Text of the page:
Migrants and mirities are always at risk of being caught in essentialized cultural definitions and being denied the right to express their cultural preferences because they are perceived as threats to social cohesion. Migrants and mirities respond to these difficulties in multiple ways - as active agents in the pedagogical, political, social, and scientific processes that position them in this or that cultural sphere. On the one hand, they reject ascribed cultural attributes while striving towards integration in a variety of social spheres, e.g. school and workplace, in order to achieve social mobility. On the other hand, they articulate demands for cultural self-determination. This discursive duality is met with suspicion by the majority culture. For societies with high levels of migration or with substantial mirity cultures, questions related to the meaning of cultural heterogeneity and the social and cultural limits of learning and communication (e.g. migration education or critical multiculturalism) are very important. It is precisely here where the chances for new beginnings and new trials become of great importance for educational theorizing, which urgently needs to find answers to current questions about individual freedom, community/cultural affiliations, and social and democratic cohesion. Answers to these questions must account for both 'political' and 'learning' perspectives at the macro, mezzo, and micro contextual levels. The contributions of this edited volume enhance the kwledge in the field of migrant/mirity education, with a special emphasis on the meaning of culture and social learning for educational processes.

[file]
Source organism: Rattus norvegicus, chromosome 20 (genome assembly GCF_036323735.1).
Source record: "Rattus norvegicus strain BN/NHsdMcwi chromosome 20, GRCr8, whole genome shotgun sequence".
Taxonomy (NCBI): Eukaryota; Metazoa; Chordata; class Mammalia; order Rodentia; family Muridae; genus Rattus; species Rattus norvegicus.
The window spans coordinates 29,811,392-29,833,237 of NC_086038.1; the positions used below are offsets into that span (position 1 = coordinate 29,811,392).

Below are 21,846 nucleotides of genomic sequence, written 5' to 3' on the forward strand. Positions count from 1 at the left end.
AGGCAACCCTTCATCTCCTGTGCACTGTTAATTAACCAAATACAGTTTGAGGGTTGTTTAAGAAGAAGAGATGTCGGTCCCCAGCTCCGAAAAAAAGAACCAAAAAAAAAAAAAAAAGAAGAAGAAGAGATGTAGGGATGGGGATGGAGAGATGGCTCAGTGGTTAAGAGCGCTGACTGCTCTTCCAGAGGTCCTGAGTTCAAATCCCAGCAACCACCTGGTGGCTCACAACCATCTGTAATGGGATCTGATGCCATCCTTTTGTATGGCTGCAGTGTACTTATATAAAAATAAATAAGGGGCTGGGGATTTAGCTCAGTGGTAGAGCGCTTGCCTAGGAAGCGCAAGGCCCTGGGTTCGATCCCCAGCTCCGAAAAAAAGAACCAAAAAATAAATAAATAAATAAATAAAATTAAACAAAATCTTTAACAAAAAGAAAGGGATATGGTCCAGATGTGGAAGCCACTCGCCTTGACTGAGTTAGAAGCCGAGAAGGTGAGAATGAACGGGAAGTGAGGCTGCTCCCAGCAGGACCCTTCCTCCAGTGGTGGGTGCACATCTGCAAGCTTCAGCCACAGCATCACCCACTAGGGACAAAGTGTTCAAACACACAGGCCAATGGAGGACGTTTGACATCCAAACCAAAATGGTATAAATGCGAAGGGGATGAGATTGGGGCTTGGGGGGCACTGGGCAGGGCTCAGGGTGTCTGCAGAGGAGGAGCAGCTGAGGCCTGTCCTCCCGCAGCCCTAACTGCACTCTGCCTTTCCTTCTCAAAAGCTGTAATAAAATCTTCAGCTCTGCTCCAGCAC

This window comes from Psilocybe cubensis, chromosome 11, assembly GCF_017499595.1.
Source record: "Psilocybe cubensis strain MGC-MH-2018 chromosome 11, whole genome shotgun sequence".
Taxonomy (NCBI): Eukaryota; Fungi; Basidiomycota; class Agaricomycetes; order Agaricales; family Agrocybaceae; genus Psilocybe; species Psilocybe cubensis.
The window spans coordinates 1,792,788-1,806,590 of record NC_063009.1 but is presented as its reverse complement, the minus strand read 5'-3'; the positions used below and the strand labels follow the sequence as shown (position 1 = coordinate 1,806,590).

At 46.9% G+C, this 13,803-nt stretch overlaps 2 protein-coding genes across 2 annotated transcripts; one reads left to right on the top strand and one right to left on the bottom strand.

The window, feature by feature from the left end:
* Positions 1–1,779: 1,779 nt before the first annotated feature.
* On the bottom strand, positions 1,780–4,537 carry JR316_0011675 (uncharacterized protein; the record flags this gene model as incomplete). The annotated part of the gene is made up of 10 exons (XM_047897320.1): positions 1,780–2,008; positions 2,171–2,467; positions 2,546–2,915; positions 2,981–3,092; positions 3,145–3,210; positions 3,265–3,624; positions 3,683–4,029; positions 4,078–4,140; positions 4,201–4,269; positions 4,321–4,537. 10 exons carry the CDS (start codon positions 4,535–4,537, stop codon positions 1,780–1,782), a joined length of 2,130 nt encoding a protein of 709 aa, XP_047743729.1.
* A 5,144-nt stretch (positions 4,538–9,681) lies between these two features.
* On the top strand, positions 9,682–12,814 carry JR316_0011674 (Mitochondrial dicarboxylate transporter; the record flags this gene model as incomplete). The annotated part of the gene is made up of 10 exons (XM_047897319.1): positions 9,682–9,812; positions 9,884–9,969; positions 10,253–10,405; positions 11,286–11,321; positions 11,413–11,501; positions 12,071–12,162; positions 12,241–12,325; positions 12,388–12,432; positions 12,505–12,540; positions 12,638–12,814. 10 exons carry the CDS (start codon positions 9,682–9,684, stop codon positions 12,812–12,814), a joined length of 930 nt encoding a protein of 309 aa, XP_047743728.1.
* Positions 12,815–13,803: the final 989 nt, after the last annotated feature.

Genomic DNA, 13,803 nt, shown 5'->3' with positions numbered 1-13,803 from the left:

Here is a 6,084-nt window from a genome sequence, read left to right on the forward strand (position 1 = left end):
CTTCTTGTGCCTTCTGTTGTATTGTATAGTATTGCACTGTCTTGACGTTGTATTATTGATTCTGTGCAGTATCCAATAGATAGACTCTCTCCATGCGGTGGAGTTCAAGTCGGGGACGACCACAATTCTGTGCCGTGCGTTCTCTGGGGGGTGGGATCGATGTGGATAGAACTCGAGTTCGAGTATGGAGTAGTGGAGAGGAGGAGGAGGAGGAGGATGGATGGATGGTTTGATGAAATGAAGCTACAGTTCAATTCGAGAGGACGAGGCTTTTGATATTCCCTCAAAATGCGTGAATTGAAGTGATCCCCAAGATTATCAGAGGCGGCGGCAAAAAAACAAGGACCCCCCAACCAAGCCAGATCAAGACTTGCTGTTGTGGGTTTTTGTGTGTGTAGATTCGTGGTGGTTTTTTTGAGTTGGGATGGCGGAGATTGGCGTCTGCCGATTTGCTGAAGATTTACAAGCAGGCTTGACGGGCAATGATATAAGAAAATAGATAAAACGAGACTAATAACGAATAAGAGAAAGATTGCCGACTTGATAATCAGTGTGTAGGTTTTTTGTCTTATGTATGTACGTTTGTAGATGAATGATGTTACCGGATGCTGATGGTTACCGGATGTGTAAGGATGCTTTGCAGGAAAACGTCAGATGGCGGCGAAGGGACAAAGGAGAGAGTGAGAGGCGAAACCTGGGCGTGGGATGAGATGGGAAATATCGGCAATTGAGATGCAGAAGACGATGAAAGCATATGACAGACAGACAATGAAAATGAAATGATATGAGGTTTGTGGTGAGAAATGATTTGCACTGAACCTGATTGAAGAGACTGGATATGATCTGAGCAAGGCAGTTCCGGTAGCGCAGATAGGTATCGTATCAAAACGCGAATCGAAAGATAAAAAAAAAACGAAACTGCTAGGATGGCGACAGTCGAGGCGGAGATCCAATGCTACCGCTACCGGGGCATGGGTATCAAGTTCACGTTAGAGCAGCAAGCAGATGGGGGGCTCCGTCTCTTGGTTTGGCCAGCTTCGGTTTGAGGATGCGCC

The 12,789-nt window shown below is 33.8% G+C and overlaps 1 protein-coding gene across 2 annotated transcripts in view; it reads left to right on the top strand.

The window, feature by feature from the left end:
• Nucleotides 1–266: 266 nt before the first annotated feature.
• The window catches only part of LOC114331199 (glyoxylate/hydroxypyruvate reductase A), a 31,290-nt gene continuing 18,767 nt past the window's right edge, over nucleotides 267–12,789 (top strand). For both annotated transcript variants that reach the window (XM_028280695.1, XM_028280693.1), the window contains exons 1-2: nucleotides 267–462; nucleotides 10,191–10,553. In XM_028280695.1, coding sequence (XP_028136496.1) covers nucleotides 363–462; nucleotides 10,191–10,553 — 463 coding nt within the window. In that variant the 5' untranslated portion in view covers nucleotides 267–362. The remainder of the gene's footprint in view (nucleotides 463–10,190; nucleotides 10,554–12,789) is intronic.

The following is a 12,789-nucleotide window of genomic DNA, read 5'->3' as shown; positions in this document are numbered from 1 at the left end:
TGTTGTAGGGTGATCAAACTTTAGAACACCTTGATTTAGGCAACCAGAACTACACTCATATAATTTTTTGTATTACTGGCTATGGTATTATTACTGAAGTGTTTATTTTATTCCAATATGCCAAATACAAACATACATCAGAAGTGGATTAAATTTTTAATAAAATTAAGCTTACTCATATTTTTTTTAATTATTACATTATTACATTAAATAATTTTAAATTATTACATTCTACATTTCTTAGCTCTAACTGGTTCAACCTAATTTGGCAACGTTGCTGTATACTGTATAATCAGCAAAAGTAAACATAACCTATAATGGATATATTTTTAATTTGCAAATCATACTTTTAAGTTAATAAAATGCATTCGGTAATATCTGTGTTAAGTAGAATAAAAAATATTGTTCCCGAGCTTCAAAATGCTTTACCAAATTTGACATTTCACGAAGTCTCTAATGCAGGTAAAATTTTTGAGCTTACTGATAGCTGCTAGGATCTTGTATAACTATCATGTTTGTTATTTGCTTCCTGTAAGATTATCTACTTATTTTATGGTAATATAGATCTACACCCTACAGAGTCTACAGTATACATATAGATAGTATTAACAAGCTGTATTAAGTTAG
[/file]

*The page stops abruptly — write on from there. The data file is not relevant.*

Zvi Bekerman, teaches anthropology of education at the School of Education and the Melton Center, at the Hebrew University of Jerusalem. From 2003 to 2007 he was a Research Fellow at the Truman Institute for the Advancement of Peace, Hebrew University. His main interests are in the study of cultural, ethnic and national identity, including identity processes and negotiation during intercultural encounters and in formal/informal learning contexts. Since 1999 he has been conducting, with the support of the Ford, Spencer and Bernard Van Leer Foundations, a long term ethnographic research project on the integrated/bilingual Palestinian-Jewish schools in Israel. He has also recently become involved in the study of identity construction and development in educational computer-mediated environments. In brief, his interests lie in human learning processes, their development and practice, both in formal/informal and real/virtual environments; processes which, from the socio-historical perspectives within which he has been raised and from which he continues to learn, comprise a large portion of human activity. He has published numerous papers in these fields of study and is the editor (with Seonaigh MacPherson) of the refereed journal Diaspora, Indigenous, and Minority Education: An International Journal (Taylor & Francis, 2007). His recently published books include (edited with Nicholas Burbules and Diana Keller Silverman) Learning in Places: The Informal Education Reader (Peter Lang, 2006); (with Claire McGlynn) Addressing Ethnic Conflict through Peace Education: International Perspectives (Palgrave McMillan, 2007); (with Ezra Kopelowitz) Cultural Education-Cultural Sustainability: Minority, Diaspora, Indigenous and Ethno-Religious Groups in Multicultural Societies (Routledge Education - LEA, 2008) and (with Diana Silberman-Keller, Henry A. Giroux, and Nicholas Burbules) Mirror Images: Popular Culture and Education (Peter Lang - 2008). Thomas Geisen, is senior lecturer and researcher at the School of Social Work at the University of Applied Sciences Northwestern Switzerland. His main interests are in the study of migration, ethnicity and cultural issues as well as in questions of identity and belonging. Other fields of interest and research are work/labor relations and violence. His research encompasses racism, migrant families, family relations of right-wing youth and disability management. He has published numerous books and papers in these fields; among his recent publications are: Arbeit und Subjektwerdung in der Moderne. Ein dialogue imaginaire zwischen Karl Marx und Hannah Arendt (VS Verlag, 2011); (edited with Henry Harder) Disability Management and Workplace Integration (Gower, 2011); (edited with Pat Cox and Roger Green) Qualitative Research and Social Change. European Contexts (Palgrave Macmillan, 2008); (edited with Anthony Andrew Hickey and Allen Karcher) Migration, Mobility and Borders. Issues of Theory and Policy (IKO Verlag, 2004); (edited with Christine Riegel) Jugend, Partizipation und Migration. Orientierungen im Kontext von Integration und Ausgrenzung (VS Verlag, 2007) and Jugend, Zugehorigkeit und Migration. Subjektpositionierungen im Kontext von Jugendkultur, Ethnizitats- und Geschlechterkonstruktionen (VS Verlag, 2007); edited Arbeitsmigration. WanderarbeiterInnen auf dem Weltmarkt fur Arbeitskraft (IKO Verlag, 2005).